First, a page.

“Since there is no way to predict exactly when your baby will be born, I would say to use the latest possible date (say, ten days after your due date unless you want to push it the full 2 weeks - which would be fine of course) and plan your guests visits from there. The absolute LAST thing you will want is added stress so if you know that certain people do not get along that well or make you uncomfortable for any reason, do not schedule their visits to coincide and do not schedule them during the first two weeks, at least. Have the least stressful people visit first and put a couple of days in between arrivals and departures. As far as your sister being present for the birth, how long is she able to spend with you and how badly do you want her here when you go into labor? Those are the two questions that should drive your decision. There's no way to tell when your baby will come so unless she can be here for a month or more, you'll just be guessing. It may be more important that she is here to support you afterwards, in which case, she should probably just wait for that exciting text or call from you saying, "it's time," to buy her plane ticket.

Finally, you will obviously have to do this your own way and the wisdom of others will only go so far. You'll probably do things you'll wish you hadn't done and that's okay, you'll get through it. There is a light at the end of the tunnel, please keep that in mind. Try to surround yourself with the people who will wait on you hand-and-foot and who make you feel good to be around. Good luck!”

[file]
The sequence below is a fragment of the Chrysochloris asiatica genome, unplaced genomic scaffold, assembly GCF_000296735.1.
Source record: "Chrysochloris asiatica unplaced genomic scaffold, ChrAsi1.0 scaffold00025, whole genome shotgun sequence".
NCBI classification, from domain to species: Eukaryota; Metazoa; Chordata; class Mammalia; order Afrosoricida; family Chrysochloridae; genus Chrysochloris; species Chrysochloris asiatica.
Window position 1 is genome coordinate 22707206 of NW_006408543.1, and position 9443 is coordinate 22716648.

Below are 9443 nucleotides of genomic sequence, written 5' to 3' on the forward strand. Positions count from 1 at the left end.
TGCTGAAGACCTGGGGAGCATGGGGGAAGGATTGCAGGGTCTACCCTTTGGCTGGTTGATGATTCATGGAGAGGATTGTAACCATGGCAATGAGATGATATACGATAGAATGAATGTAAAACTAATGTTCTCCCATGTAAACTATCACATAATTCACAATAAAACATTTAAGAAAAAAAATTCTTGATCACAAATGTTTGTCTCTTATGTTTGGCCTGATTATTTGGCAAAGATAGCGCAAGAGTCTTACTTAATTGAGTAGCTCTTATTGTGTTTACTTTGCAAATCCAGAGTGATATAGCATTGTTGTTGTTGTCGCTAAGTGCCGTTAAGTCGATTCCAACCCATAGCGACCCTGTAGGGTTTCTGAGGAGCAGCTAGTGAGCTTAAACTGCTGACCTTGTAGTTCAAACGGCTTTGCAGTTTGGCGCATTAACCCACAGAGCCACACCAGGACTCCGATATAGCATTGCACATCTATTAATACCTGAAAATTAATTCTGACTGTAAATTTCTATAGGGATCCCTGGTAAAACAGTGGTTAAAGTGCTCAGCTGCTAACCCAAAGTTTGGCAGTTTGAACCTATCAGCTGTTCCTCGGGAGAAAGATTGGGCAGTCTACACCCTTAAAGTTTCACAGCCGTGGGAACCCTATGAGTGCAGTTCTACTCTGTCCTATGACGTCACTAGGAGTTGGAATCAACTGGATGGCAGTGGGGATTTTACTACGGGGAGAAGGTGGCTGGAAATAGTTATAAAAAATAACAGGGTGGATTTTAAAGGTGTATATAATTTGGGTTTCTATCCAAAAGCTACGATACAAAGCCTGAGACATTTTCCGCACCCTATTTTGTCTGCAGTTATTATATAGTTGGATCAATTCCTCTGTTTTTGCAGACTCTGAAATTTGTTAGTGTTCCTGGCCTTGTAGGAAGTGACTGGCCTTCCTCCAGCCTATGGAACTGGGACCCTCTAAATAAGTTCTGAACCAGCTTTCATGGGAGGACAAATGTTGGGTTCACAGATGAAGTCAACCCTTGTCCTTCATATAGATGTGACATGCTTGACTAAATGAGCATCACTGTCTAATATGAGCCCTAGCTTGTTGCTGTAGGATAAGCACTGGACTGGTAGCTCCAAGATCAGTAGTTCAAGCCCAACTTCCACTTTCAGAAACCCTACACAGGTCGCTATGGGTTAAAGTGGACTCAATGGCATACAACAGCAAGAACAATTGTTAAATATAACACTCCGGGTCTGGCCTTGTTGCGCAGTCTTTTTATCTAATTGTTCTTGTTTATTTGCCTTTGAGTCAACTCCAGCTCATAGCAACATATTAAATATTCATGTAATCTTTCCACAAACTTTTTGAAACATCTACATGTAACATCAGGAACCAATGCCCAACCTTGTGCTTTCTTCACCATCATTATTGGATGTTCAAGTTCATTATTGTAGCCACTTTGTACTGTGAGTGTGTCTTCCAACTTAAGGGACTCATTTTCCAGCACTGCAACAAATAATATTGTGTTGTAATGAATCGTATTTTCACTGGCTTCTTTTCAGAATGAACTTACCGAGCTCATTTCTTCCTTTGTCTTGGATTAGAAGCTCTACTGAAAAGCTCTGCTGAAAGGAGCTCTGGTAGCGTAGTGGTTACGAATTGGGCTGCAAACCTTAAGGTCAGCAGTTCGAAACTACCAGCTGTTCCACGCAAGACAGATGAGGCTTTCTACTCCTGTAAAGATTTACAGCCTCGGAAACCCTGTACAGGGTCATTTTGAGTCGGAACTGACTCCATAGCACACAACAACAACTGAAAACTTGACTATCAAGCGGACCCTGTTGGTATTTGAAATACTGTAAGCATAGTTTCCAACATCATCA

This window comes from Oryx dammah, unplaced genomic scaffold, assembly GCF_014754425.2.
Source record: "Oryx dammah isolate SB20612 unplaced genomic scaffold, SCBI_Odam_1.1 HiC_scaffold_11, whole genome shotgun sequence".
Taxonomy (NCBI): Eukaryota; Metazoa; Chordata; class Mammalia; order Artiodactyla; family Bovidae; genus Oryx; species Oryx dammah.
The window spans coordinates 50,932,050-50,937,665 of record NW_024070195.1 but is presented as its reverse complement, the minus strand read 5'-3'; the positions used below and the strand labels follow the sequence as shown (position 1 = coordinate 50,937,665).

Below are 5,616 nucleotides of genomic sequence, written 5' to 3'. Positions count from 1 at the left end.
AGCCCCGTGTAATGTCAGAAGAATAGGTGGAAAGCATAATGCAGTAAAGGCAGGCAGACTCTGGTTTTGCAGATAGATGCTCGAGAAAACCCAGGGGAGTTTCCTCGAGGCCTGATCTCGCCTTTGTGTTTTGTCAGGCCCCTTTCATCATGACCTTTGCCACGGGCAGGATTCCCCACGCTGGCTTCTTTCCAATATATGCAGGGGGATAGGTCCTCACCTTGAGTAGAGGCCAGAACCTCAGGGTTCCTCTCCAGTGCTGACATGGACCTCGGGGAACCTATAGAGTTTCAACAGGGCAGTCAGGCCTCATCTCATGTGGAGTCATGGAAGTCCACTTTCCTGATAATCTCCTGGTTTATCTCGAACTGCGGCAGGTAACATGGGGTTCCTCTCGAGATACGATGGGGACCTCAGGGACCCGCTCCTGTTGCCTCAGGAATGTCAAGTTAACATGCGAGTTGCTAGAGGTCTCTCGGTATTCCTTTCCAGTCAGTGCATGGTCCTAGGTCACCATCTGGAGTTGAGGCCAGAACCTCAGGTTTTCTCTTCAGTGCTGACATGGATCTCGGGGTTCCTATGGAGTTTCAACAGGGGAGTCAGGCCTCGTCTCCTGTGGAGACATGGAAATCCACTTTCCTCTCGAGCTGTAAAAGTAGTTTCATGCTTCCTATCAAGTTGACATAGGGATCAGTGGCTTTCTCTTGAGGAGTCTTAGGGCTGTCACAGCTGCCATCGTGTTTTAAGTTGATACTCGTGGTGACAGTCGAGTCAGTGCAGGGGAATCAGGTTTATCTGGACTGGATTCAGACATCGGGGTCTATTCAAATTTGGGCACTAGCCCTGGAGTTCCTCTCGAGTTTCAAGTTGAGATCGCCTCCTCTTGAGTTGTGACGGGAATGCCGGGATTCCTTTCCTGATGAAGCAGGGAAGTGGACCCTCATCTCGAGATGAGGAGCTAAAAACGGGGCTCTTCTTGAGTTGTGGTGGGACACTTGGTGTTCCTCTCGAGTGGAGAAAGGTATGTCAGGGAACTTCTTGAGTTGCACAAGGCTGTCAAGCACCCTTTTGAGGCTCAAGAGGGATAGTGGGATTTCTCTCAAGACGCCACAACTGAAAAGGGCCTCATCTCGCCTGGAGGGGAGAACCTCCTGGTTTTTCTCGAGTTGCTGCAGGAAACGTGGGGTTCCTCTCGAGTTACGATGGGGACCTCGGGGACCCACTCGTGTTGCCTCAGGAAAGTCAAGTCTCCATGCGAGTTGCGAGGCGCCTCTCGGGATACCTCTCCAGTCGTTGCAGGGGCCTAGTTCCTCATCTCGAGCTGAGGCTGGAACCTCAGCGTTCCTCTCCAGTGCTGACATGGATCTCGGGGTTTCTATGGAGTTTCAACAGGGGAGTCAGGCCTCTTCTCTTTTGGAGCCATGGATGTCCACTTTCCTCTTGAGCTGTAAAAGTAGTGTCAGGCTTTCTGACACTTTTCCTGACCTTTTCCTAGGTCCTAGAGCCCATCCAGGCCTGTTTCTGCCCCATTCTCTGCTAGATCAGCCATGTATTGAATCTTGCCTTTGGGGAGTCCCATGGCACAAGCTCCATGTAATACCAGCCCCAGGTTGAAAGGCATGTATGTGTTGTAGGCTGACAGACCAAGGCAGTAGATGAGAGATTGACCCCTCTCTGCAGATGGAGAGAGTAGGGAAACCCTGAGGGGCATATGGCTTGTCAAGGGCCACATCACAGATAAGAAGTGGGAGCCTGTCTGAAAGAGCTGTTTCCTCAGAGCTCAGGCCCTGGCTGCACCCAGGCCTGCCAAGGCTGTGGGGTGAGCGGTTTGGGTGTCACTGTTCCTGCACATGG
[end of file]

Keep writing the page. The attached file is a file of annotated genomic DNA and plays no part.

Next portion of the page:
Important questions to ask yourself:


“It really depends on your relationship with your family. Having a baby is emotional for everyone, and I think there tend to be some growing pains for everyone involved. Do you want your family to be there? Will you want some time alone with your new little one? How much time will your husband have off? How direct can you be with your family if they are there and you just want some time to snuggle with the baby and sleep? Do their ideas mesh with yours in terms of how to care for the baby?


Pumping At Work Tips for Breast Feeding Moms